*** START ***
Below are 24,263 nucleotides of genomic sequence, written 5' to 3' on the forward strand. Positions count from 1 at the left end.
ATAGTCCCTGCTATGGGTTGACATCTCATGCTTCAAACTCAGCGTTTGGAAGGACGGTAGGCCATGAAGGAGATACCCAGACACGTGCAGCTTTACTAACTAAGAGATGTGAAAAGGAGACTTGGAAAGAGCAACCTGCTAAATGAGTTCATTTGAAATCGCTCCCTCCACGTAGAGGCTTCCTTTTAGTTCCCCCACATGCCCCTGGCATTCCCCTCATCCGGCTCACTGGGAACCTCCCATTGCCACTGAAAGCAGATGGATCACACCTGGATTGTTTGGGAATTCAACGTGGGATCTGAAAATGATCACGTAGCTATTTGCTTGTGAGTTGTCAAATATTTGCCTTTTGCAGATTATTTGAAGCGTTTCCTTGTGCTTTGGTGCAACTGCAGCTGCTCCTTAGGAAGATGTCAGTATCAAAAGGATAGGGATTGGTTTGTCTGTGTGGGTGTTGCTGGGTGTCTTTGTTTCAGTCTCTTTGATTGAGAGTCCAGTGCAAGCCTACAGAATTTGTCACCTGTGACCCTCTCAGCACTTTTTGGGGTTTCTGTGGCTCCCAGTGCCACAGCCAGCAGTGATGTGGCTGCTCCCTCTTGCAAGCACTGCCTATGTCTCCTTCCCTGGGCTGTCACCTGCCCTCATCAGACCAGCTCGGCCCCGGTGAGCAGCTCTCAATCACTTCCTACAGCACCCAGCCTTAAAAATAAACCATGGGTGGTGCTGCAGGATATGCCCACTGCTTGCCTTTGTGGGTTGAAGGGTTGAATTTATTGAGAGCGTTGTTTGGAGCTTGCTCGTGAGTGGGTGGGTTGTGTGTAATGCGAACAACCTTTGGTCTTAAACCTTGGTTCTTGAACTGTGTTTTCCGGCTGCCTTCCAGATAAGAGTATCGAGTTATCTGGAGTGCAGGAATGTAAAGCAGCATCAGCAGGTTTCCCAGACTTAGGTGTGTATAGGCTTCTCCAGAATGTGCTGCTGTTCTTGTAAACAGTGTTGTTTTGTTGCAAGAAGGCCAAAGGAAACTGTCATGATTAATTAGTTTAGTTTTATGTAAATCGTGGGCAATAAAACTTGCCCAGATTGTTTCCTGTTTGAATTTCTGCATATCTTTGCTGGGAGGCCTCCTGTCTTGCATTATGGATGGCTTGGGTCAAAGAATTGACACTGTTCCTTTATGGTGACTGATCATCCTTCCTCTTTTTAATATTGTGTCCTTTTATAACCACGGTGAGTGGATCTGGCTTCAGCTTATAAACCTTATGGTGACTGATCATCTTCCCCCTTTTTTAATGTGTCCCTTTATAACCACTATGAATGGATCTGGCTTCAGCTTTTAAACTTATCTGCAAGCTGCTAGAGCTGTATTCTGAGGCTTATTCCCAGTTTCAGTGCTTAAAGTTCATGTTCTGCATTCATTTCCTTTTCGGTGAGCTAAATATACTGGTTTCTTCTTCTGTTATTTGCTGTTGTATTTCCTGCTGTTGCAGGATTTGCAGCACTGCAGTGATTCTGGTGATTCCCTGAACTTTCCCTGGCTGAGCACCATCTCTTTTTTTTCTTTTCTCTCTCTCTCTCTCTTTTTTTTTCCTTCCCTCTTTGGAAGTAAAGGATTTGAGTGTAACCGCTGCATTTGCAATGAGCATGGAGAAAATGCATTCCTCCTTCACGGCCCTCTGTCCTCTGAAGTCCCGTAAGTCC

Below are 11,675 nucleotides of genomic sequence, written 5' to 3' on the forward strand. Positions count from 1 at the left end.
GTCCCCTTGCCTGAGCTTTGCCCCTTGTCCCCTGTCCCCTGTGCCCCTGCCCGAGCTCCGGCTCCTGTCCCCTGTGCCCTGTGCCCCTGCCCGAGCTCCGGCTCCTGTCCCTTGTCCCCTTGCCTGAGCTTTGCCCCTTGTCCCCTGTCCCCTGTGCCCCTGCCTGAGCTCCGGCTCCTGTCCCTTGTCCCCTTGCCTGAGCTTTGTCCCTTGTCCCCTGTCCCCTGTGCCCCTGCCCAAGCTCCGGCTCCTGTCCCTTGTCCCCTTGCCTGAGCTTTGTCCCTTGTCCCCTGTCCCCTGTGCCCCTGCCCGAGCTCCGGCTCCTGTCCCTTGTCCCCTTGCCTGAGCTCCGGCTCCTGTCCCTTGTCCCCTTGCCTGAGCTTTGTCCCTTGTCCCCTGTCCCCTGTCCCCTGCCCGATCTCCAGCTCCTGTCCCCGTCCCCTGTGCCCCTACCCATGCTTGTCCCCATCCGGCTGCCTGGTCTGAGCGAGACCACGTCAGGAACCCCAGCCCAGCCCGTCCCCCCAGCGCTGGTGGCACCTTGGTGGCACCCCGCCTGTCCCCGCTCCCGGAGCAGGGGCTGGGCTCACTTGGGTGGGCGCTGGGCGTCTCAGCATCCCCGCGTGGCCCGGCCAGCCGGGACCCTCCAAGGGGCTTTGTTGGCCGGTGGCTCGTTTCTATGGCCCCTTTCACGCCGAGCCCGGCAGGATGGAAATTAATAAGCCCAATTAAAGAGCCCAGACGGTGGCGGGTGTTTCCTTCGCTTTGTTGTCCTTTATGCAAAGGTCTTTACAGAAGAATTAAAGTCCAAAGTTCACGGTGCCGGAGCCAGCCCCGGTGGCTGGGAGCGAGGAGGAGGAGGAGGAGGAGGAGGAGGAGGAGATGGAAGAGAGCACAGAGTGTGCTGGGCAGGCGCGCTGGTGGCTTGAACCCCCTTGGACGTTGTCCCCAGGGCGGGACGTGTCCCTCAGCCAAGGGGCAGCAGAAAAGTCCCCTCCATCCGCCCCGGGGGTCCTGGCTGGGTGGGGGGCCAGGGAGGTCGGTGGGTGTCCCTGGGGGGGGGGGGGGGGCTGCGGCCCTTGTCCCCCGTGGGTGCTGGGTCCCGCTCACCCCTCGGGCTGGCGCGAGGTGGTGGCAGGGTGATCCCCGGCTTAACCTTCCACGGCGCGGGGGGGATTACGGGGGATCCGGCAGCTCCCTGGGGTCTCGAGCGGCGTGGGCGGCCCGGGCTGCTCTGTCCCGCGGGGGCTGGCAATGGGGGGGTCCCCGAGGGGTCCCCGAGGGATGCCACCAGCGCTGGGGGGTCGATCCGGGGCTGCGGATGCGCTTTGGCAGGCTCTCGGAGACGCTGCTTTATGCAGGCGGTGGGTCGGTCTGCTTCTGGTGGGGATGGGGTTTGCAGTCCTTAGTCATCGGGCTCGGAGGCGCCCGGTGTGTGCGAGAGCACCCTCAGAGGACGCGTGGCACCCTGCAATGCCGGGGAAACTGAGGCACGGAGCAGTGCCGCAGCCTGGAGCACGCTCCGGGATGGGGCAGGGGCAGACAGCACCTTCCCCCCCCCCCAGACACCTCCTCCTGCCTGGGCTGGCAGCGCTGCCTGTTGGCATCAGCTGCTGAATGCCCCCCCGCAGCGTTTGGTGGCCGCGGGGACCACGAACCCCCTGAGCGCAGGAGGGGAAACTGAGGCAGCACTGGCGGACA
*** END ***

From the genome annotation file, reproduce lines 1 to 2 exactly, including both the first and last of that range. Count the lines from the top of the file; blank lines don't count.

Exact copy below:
Below are 24,263 nucleotides of genomic sequence, written 5' to 3' on the forward strand. Positions count from 1 at the left end.
ATAGTCCCTGCTATGGGTTGACATCTCATGCTTCAAACTCAGCGTTTGGAAGGACGGTAGGCCATGAAGGAGATACCCAGACACGTGCAGCTTTACTAACTAAGAGATGTGAAAAGGAGACTTGGAAAGAGCAACCTGCTAAATGAGTTCATTTGAAATCGCTCCCTCCACGTAGAGGCTTCCTTTTAGTTCCCCCACATGCCCCTGGCATTCCCCTCATCCGGCTCACTGGGAACCTCCCATTGCCACTGAAAGCAGATGGATCACACCTGGATTGTTTGGGAATTCAACGTGGGATCTGAAAATGATCACGTAGCTATTTGCTTGTGAGTTGTCAAATATTTGCCTTTTGCAGATTATTTGAAGCGTTTCCTTGTGCTTTGGTGCAACTGCAGCTGCTCCTTAGGAAGATGTCAGTATCAAAAGGATAGGGATTGGTTTGTCTGTGTGGGTGTTGCTGGGTGTCTTTGTTTCAGTCTCTTTGATTGAGAGTCCAGTGCAAGCCTACAGAATTTGTCACCTGTGACCCTCTCAGCACTTTTTGGGGTTTCTGTGGCTCCCAGTGCCACAGCCAGCAGTGATGTGGCTGCTCCCTCTTGCAAGCACTGCCTATGTCTCCTTCCCTGGGCTGTCACCTGCCCTCATCAGACCAGCTCGGCCCCGGTGAGCAGCTCTCAATCACTTCCTACAGCACCCAGCCTTAAAAATAAACCATGGGTGGTGCTGCAGGATATGCCCACTGCTTGCCTTTGTGGGTTGAAGGGTTGAATTTATTGAGAGCGTTGTTTGGAGCTTGCTCGTGAGTGGGTGGGTTGTGTGTAATGCGAACAACCTTTGGTCTTAAACCTTGGTTCTTGAACTGTGTTTTCCGGCTGCCTTCCAGATAAGAGTATCGAGTTATCTGGAGTGCAGGAATGTAAAGCAGCATCAGCAGGTTTCCCAGACTTAGGTGTGTATAGGCTTCTCCAGAATGTGCTGCTGTTCTTGTAAACAGTGTTGTTTTGTTGCAAGAAGGCCAAAGGAAACTGTCATGATTAATTAGTTTAGTTTTATGTAAATCGTGGGCAATAAAACTTGCCCAGATTGTTTCCTGTTTGAATTTCTGCATATCTTTGCTGGGAGGCCTCCTGTCTTGCATTATGGATGGCTTGGGTCAAAGAATTGACACTGTTCCTTTATGGTGACTGATCATCCTTCCTCTTTTTAATATTGTGTCCTTTTATAACCACGGTGAGTGGATCTGGCTTCAGCTTATAAACCTTATGGTGACTGATCATCTTCCCCCTTTTTTAATGTGTCCCTTTATAACCACTATGAATGGATCTGGCTTCAGCTTTTAAACTTATCTGCAAGCTGCTAGAGCTGTATTCTGAGGCTTATTCCCAGTTTCAGTGCTTAAAGTTCATGTTCTGCATTCATTTCCTTTTCGGTGAGCTAAATATACTGGTTTCTTCTTCTGTTATTTGCTGTTGTATTTCCTGCTGTTGCAGGATTTGCAGCACTGCAGTGATTCTGGTGATTCCCTGAACTTTCCCTGGCTGAGCACCATCTCTTTTTTTTCTTTTCTCTCTCTCTCTCTCTTTTTTTTTCCTTCCCTCTTTGGAAGTAAAGGATTTGAGTGTAACCGCTGCATTTGCAATGAGCATGGAGAAAATGCATTCCTCCTTCACGGCCCTCTGTCCTCTGAAGTCCCGTAAGTCC